Baltimore State’s attorney Marilyn Mosby was at the center of the media storm following the now-infamous Baltimore Riots that erupted in the city in response to the unlawful death of Freddie Gray, a Black man who died from injuries sustained while being forcibly detained and assaulted by Baltimore police during an arrest in April of 2015.

Mosby became a modern-day shero of sorts when she promised and delivered swift prosecution of the police officers involved in the arrest. Most of us remember her for her no-nonsense address to the press following Freddie Gray’s death in which she announced that charges would be filed against the officers responsible for murdering Freddie Gray, and her courageous actions thus far have now landed her in the pages of Vogue magazine.

Here’s an excerpt from their lengthy profile of Baltimore’s youngest in charge:

It was 21 minutes that would change her life and send ripples of both outrage and relief across the country. On the first day of May, as a battalion of lawyers stood on the steps of Baltimore’s War Memorial, state’s attorney Marilyn J. Mosby stepped up to the podium and did what no lead prosecutor in America had done in many turbulent months: bring swift and severe charges against police officers in the death of a black man.

A stunned cheer rose from the crowd as 35-year-old Mosby made her statement. The six officers involved in the arrest of Freddie Gray, who had died in April from spinal injuries sustained in custody, would face 28 counts, ranging from false imprisonment to second-degree murder. In forceful language, Mosby described her department’s investigation and how the state’s medical examiner had ruled Gray’s death a homicide. She acknowledged the unrest in Baltimore, coming on the heels of police killings in other cities of Michael Brown, Eric Garner, and Tamir Rice. “I have heard your calls for ‘No justice, no peace,’ ” she said. “However, your peace is sincerely needed as I work to deliver justice on behalf of Freddie Gray.”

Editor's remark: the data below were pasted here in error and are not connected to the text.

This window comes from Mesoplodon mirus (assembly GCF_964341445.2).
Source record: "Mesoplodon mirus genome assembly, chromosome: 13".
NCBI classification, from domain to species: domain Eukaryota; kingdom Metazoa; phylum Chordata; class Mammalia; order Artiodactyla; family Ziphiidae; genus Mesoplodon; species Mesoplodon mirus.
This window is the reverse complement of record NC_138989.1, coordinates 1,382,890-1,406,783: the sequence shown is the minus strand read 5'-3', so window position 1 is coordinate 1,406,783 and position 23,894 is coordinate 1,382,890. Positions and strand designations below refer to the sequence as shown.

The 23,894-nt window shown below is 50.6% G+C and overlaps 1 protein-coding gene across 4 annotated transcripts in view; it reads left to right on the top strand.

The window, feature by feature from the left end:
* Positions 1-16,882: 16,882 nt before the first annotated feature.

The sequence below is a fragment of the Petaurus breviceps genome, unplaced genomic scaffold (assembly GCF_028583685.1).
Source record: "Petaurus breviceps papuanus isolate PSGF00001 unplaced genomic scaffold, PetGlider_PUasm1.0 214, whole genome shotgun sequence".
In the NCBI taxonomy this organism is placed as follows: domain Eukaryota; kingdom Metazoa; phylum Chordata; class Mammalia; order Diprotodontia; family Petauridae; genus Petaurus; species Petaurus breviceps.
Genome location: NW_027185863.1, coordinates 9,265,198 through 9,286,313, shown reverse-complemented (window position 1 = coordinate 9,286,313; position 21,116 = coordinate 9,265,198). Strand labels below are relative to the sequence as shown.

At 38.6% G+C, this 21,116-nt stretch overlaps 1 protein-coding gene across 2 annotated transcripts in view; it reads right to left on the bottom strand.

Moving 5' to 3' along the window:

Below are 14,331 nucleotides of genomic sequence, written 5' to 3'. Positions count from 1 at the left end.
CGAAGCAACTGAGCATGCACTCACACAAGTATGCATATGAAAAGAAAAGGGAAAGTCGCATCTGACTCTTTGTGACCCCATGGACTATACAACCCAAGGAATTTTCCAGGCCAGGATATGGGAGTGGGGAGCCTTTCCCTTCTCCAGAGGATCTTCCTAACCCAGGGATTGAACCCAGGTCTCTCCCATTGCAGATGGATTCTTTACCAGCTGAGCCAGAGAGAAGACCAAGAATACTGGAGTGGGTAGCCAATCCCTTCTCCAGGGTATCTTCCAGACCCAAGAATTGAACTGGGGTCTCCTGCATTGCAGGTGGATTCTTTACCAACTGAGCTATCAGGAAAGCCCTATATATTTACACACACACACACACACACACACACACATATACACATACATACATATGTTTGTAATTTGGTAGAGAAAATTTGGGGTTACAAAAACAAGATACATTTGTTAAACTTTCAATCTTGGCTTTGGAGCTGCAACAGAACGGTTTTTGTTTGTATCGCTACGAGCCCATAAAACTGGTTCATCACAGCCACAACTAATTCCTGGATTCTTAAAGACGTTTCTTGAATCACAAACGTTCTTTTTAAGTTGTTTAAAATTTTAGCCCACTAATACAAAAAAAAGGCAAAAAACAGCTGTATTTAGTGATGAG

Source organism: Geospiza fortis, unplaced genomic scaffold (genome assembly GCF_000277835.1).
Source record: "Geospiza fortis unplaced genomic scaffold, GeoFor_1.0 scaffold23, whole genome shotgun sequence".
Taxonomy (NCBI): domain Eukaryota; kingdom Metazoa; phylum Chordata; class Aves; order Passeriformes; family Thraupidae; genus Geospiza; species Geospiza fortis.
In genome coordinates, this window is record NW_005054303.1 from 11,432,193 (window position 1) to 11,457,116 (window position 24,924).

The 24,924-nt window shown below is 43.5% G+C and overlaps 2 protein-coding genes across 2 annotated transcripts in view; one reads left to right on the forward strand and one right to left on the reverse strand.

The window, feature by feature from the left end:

Suddenly this young prosecutor who had served barely 100 days in office had become a national figure. “I was on CNN, and we were all assured that it would be a routine press conference,” says Marc Lamont Hill, a political commentator and professor of African-American studies at Morehouse College in Atlanta. “Instead, Mosby came out swinging for the fences. I was in shock.” Her statements gripped a country embroiled in a debate about race and police misconduct, and energized those who believed that officers were not being held accountable. Selma director Ava DuVernay tweeted that she wanted make a documentary about Mosby. The U.S. congressman for Maryland Elijah Cummings, a central figure in the Baltimore protests, told the cameras, “Thank God [for] Marilyn Mosby and her team.”

“It was a powerful act that allowed the city to begin healing,” says Hill. “Within an hour of that announcement, the entire black community was laying claim to her—ready to saint her because she did her job.”

The article also gives an in-depth look at Mrs. Mosby’s back story, including her family life and early childhood.

If anyone is qualified to comment on issues of race, urban violence, and policing, it is Marilyn Mosby. Born to an unmarried high school junior in the gritty Dorchester neighborhood of south Boston, she was raised alongside her younger brother and sister in a house full of cops: Her grandfather was on the force, as was her mother, as was her uncle next door. “It gives me perspective,” she says. “I know the majority of police officers are outstanding, dedicated, loyal public servants, just like my family.” The house she grew up in, nicknamed the Police House, was a boisterous place, where Marilyn’s grandparents would host competitive karaoke nights around the family pool.

Landing in the pages of Vogue simply for being a young, intelligent, fearless Black woman of power is certainly a tremendous accomplishment for Mrs. Mosby, and we get the feeling that she’s only just getting started.

You can read the entire Vogue story on Marilyn Mosby HERE.

Image Credits: Annie Leibovitz/Vogue

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